The impact of short inter-pregnancy intervals on children's growth and cognitive development in Cebu, Philippines: a 22 year longitudinal study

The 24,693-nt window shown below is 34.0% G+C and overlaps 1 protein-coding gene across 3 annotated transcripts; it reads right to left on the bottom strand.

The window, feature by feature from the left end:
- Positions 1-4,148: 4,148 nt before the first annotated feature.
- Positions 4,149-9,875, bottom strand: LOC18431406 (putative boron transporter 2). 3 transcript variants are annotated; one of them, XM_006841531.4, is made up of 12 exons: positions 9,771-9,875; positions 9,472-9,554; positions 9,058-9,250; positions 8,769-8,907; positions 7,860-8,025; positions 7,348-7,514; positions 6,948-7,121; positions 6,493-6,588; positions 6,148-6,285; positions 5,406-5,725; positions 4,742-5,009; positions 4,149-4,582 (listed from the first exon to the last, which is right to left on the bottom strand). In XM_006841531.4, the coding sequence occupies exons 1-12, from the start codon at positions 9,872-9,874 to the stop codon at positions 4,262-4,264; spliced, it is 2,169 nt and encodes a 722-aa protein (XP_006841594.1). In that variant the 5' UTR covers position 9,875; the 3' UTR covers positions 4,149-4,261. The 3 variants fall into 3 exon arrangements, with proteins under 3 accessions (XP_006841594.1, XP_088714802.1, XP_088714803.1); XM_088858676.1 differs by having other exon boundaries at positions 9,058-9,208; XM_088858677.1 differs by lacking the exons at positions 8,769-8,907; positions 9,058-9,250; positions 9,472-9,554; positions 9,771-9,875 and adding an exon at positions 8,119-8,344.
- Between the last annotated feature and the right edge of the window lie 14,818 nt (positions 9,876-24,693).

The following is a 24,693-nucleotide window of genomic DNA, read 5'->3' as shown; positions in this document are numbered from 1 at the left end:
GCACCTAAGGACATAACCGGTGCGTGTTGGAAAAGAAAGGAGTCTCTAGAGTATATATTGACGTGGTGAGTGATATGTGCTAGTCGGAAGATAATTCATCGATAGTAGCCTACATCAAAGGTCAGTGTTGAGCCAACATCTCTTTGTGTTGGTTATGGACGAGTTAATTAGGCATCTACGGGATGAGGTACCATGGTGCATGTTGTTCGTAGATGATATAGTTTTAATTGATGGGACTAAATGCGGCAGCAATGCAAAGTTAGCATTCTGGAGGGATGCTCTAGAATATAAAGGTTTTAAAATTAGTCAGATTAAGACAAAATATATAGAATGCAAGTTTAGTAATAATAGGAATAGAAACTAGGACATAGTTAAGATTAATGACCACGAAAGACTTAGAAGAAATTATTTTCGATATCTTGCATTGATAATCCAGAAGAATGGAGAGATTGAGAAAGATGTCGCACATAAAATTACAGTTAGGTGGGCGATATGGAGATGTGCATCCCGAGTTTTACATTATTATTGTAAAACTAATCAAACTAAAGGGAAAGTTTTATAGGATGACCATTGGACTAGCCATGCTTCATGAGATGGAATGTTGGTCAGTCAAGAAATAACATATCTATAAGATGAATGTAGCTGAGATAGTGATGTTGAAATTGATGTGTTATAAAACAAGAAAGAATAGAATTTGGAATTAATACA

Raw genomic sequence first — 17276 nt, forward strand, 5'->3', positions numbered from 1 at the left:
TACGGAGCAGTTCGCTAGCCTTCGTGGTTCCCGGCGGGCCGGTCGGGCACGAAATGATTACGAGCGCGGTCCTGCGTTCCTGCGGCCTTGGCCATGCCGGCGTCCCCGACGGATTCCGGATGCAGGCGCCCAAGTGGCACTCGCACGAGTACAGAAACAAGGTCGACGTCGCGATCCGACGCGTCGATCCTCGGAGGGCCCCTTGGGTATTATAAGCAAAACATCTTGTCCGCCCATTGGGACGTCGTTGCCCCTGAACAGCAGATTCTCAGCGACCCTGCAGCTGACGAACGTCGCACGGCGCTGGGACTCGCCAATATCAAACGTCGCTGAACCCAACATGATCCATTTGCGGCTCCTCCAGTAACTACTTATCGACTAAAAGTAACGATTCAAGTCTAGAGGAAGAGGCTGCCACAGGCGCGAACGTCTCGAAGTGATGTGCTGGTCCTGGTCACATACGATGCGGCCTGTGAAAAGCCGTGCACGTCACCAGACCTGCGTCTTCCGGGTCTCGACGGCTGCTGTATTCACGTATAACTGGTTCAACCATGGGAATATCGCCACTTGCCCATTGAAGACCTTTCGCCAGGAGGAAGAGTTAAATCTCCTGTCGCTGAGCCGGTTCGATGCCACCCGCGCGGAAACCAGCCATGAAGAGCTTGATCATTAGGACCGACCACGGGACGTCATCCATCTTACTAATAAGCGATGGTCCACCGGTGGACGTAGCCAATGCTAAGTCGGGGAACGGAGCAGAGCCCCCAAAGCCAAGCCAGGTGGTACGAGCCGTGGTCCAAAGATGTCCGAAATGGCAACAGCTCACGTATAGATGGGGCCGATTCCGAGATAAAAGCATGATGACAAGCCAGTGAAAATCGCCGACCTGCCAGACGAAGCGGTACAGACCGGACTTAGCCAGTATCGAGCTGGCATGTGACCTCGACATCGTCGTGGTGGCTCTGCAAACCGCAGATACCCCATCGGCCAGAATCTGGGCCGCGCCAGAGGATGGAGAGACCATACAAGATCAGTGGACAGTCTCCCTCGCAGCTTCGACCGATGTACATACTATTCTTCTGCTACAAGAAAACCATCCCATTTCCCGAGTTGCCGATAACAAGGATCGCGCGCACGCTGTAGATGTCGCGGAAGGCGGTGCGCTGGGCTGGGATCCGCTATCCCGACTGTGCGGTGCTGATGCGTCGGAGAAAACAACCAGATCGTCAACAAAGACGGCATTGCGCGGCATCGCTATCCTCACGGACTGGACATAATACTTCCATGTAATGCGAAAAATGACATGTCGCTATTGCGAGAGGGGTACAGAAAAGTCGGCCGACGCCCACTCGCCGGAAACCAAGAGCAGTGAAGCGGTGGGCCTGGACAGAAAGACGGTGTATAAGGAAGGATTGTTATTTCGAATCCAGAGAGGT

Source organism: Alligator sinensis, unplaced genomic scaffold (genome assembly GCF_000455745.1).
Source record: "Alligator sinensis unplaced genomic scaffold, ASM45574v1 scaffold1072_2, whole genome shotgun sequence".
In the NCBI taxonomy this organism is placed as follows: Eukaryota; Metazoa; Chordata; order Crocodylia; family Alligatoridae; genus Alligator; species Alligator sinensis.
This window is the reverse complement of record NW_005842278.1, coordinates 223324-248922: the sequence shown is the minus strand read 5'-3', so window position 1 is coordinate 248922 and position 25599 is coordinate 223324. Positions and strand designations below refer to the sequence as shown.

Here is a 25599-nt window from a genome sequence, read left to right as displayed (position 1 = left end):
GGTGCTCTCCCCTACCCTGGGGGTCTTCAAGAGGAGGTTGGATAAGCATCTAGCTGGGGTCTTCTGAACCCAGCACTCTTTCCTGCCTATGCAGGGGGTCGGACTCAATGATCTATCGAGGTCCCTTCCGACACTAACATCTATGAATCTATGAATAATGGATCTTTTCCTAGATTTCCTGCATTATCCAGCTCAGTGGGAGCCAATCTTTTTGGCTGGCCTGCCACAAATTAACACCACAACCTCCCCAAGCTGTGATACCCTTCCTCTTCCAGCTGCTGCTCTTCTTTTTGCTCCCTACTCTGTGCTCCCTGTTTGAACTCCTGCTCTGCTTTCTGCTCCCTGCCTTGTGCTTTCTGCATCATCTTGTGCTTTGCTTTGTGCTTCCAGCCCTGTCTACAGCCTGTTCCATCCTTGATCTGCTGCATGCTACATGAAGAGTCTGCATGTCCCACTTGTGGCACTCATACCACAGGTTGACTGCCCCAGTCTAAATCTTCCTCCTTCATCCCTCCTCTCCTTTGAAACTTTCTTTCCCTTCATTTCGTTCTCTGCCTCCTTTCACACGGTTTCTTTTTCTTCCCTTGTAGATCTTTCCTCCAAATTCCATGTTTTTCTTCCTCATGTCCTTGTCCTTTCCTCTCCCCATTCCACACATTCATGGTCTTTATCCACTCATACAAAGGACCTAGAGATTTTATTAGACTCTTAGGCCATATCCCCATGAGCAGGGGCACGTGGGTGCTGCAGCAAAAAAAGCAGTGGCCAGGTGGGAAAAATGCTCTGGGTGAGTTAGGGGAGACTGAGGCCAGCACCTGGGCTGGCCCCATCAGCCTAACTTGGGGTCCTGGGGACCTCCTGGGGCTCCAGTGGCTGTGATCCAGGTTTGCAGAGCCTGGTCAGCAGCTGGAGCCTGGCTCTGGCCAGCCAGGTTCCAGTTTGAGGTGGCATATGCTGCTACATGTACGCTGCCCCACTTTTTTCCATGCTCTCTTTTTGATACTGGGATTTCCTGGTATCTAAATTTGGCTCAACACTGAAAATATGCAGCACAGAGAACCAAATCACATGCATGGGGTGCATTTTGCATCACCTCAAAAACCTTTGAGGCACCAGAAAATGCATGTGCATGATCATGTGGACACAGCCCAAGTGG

A large body of evidence suggests that short inter-pregnancy intervals negatively impact birth outcomes; however, relatively little is known about the extent to which these impacts persist beyond birth or affect children's post-natal growth and cognitive development. This thesis uses data from the Cebu, Philippines Longitudinal Health and Nutrition Survey to examine the impact of short inter-pregnancy intervals (both preceding and subsequent to the index child) on the growth and development of index children from birth to 21.5 years. The following outcomes were of interest: birth weight; birth length; linear growth from 0-2, 2-11.5, and 11.5-21.5 years; attained height at 21.5 years; cognitive performance at 8.5 and 11.5 years; and educational attainment at 21.5 years. The results show that inter-pregnancy intervals of less than 12 months negatively impact birth outcomes and early linear growth. The effect sizes were as follows: 84-93 g for birth weight; 0.23-0.32 cm for birth length; 0.83-0.94 cm for attained height at 10.5 months; and 3.0-4.2 cm for attained height at 6.75 years. These effects did not generally persist later in life and did not extend so far as to negatively impact childrenâ€™s cognitive performance and educational attainment. It was sociological effects associated with sib-ship size not biological effects associated with a short inter-pregnancy interval that negatively impacted childrenâ€™s cognitive development and educational attainment, with each older sibling associated with a 0.5-1.0 point deficit in IQ score and each younger sibling associated with a 1.0-2.0 point deficit in IQ score at 8.5 and 11.5 years. These results indicate that the promotion of appropriate inter-pregnancy spacing is not sufficient alone to improve child development in developing countries. To address childrenâ€™s cognitive development also requires addressing family size. Further efforts are therefore needed to generate and meet demand for family planning in developing countries with high fertility rates.